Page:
Dan Harper is vice president, corporate counsel and secretary for Océ North America, Inc., a Canon Group Co. He is also immediate past president of the Chicago Chapter of the Association of Corporate Counsel. The views expressed herein are the opinions of the author and do not reflect the position or viewpoint of Océ North America Inc., Canon Inc. or any of the Océ or Canon companies.
Courage is not simply one of the virtues, but the form of every virtue at the testing point. –C. S. Lewis
A few weeks back, I had the pleasure of attending an ethics program co-sponsored by DLA Piper and Major, Lindsey & Africa . Susan Lichtenstein (Hill-Rom), Stasia Kelley (DLA Piper) and Paul Williams (MLA) informed an attentive audience of what it is like to be in the boardroom when it comes time to make a very personal decision – whether to “press the button” that will effectively end your future with the company, if not your career.
In a nutshell, the program focused on the GC as trusted adviser, financial analyst, compliance officer and legal advocate. The panel discussed the business needs for a GC with multi-dimensional skill sets and what happens as a result – an increase in the number of circumstances in which the GC is faced with business/legal situations requiring ethical (and not just business or legal) considerations.
GCs are faced with balancing the need for creating trust and synergy with the business team against ethical obligations to ensure the company is behaving “properly” – meaning legally and, in some cases, “ethically”. How can a GC continue to build relationships with the business operation executives while also acting as the company’s moral compass, responsible for reporting ethical breaches to the board?
First, the GC must have an unwavering commitment to ethical conduct at all levels in the company. She must sow the seeds of a “culture of compliance” and nurture that culture throughout her tenure. This commitment must be unwavering, for it will no doubt be tested.
Second, she must not only talk the talk, but she must also walk the walk. Ethical considerations should be raised whenever an ethical concern presents. Ethical considerations should also be part of the decision matrix, so as to ensure consideration of the ethical implications of a decision, even if ethical concerns are not immediately obvious.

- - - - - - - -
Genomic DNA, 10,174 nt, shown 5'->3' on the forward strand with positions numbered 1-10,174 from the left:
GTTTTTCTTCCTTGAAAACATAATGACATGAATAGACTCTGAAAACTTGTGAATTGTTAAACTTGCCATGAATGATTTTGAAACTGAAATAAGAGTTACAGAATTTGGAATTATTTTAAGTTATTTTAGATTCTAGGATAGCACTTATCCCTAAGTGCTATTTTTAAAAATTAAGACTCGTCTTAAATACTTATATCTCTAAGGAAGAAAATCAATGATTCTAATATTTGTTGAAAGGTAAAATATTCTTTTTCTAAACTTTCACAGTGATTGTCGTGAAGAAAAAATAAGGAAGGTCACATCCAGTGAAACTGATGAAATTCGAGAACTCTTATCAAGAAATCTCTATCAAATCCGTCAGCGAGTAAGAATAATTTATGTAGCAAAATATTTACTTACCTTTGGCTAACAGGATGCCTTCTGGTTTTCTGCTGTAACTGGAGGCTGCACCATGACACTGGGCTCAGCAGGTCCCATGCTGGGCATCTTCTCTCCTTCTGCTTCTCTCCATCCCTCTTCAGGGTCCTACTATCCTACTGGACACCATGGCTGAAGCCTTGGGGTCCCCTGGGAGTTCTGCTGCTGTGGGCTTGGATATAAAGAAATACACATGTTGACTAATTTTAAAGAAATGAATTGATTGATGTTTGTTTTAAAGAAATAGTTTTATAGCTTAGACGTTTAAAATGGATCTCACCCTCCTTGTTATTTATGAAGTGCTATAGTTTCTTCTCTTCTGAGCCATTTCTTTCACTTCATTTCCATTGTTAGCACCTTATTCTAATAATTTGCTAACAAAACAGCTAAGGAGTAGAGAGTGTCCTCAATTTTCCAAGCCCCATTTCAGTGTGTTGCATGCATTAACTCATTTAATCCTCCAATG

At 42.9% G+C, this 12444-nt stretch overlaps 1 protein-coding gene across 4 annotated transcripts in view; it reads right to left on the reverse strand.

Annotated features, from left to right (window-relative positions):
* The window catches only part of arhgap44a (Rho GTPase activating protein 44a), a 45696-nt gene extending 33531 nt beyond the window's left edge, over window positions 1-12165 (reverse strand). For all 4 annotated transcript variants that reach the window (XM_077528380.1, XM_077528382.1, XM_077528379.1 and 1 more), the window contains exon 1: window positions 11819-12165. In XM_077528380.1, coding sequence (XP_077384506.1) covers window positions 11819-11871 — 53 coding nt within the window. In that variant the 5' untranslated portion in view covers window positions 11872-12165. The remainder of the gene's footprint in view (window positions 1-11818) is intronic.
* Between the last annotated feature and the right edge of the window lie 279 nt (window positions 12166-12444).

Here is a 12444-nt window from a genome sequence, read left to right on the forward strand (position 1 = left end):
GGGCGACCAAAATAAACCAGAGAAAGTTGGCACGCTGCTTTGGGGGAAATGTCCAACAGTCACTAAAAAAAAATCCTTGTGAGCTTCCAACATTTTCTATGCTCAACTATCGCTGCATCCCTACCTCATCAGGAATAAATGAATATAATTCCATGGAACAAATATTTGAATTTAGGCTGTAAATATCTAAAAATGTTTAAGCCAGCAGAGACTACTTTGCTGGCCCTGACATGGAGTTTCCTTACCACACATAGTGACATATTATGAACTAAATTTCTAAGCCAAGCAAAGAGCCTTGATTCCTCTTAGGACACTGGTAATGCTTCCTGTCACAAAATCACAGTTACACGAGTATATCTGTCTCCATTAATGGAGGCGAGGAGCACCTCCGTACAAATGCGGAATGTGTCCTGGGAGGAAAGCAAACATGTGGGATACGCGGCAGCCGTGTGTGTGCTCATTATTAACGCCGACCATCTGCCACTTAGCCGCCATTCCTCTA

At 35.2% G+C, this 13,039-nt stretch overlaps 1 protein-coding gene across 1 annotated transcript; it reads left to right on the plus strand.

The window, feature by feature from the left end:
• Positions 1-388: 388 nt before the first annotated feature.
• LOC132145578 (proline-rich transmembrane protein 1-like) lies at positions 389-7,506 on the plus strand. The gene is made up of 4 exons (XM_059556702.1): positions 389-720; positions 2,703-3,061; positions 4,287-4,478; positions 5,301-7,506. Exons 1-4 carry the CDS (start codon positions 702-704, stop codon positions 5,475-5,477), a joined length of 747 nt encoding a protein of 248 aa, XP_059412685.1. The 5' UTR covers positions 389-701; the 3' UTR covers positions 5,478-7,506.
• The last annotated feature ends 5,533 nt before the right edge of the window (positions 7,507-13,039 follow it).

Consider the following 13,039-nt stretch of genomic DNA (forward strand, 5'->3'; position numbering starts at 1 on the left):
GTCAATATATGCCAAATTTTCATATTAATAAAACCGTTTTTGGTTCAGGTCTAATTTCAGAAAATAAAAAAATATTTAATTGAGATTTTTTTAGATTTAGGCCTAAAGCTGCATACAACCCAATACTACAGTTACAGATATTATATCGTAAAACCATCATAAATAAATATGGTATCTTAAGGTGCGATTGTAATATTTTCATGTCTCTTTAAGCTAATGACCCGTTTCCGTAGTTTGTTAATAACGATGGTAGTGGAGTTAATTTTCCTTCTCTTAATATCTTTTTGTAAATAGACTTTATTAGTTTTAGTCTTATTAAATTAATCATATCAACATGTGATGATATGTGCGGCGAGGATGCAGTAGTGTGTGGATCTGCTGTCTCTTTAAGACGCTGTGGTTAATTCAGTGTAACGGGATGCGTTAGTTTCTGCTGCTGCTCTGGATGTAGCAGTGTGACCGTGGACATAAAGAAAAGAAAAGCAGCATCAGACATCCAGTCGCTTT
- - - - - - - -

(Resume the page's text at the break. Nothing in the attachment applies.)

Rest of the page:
Third, the GC must make known her commitment to ethics to every board member, executive and line worker in the company. It must be communicated to the company frequently and regularly. GCs have influence within their organizations and should use it.
Fourth, she must have an excellent relationship with the board so that each member feels absolutely confident that if the time comes, she will press that button and make them aware of all serious issues affecting the company. More importantly, they will trust her judgment and follow her advice in rectifying the problem.
In thinking about how we might influence our organizations in the care and feeding of an ethical environment, often overlooked is how we might influence our outside lawyers to practice in an ethical and civil manner. Lawyers do not enjoy a reputation for being kind to one another. Often, clients expect us to act nasty, disrespectful and mean to our adversaries. Some clients even believe that a lawyer cannot possibly zealously represent a client unless they act in such a manner.
I believe in-house lawyers, and particularly GCs, are well positioned to work a change in the legal environment so that clients will learn to expect nothing less than the utmost in decency from their lawyers. In-house lawyers hire and pay firm lawyers. Firms listen to their clients. If we charge our outside team of lawyers with the responsibility to be civil, professional and yes, even polite – they will listen. I am absolutely convinced that if we reward professional behavior (with fees and more work) and discourage underhanded gamesmanship (by referring work to other firms), the legal world will change.
In-house lawyers have the responsibility to foster a culture of compliance and ethics within their own organizations. In thinking outside the box (extending her influence outside the company), the GC can extend her influence beyond a culture of ethics, to one of civility by and between the outside lawyers, as they zealously advocate for their clients.
Each of us must be able to look at ourselves in the mirror and be content with what we see. We must know that we have done our best to represent our clients zealously, professionally, competently and ethically and that we have conducted ourselves in a manner that reflects well on the profession we have chosen.